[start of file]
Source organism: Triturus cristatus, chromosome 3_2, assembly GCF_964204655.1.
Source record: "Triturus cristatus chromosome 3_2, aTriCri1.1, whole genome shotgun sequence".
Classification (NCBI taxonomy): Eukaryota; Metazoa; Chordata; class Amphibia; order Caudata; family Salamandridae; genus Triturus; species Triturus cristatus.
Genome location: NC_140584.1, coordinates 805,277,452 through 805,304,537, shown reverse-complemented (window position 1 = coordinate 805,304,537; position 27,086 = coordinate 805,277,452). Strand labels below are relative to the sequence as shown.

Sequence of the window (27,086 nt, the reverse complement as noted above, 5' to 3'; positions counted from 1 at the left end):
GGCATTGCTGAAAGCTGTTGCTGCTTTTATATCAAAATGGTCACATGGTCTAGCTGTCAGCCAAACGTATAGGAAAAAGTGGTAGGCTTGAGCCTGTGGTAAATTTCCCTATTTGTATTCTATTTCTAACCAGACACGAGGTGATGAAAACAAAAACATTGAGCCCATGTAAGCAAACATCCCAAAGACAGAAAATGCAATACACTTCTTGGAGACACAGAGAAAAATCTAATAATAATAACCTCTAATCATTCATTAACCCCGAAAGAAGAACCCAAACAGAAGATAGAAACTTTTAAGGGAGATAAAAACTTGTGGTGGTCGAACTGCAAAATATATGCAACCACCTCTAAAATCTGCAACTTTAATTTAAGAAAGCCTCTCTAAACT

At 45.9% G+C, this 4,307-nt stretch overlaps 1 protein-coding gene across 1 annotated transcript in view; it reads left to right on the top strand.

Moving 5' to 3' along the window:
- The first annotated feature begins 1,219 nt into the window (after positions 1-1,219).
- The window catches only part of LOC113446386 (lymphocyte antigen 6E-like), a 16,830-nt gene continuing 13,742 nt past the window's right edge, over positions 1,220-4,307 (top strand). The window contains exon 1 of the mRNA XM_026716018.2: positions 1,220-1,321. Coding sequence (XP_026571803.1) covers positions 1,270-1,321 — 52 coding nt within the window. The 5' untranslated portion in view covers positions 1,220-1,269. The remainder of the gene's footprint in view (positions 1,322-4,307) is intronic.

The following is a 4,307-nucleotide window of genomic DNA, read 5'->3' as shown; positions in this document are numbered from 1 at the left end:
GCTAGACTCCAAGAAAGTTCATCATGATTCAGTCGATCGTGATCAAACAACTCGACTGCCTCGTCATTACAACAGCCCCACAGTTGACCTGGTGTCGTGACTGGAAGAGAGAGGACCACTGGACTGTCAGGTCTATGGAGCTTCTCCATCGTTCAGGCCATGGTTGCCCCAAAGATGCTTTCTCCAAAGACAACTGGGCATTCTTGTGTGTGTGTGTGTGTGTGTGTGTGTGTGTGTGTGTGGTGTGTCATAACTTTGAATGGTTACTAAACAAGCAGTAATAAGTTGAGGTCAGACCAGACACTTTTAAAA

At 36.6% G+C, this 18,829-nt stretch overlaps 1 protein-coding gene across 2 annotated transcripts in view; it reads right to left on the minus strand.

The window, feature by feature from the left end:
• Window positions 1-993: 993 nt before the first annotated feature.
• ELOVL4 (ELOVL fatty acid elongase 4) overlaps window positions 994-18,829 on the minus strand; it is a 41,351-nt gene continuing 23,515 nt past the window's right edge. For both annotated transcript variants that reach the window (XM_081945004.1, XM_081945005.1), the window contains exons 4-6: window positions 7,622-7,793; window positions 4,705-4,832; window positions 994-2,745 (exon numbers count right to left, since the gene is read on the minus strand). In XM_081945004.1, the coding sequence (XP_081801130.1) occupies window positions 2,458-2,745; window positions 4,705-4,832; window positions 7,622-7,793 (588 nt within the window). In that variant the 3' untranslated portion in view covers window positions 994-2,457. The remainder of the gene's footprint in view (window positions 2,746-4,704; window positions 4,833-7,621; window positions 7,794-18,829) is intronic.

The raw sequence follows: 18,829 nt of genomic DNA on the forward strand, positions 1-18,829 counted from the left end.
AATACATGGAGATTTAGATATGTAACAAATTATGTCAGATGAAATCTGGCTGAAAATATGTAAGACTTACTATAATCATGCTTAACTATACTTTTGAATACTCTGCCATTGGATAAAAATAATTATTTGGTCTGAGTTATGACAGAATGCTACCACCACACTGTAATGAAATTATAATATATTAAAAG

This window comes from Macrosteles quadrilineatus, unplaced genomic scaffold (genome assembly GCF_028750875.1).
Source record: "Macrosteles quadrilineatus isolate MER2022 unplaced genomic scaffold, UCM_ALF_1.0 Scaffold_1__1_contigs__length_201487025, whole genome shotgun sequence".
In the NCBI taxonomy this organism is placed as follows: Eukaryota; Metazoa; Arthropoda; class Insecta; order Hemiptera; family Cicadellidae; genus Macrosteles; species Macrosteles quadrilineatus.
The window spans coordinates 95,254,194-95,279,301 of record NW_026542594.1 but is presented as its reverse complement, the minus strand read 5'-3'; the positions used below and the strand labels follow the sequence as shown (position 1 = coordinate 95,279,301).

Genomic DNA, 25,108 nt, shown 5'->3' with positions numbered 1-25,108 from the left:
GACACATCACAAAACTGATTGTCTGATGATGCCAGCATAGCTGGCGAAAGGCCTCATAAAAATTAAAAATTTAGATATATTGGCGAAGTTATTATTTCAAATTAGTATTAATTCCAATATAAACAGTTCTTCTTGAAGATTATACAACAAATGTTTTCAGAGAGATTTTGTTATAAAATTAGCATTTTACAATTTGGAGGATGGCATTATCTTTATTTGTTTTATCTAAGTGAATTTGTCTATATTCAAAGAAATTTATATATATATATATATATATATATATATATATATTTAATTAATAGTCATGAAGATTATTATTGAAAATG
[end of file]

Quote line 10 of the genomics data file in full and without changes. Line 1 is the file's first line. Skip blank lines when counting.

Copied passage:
- The window catches only part of LOC113446386 (lymphocyte antigen 6E-like), a 16,830-nt gene continuing 13,742 nt past the window's right edge, over positions 1,220-4,307 (top strand). The window contains exon 1 of the mRNA XM_026716018.2: positions 1,220-1,321. Coding sequence (XP_026571803.1) covers positions 1,270-1,321 — 52 coding nt within the window. The 5' untranslated portion in view covers positions 1,220-1,269. The remainder of the gene's footprint in view (positions 1,322-4,307) is intronic.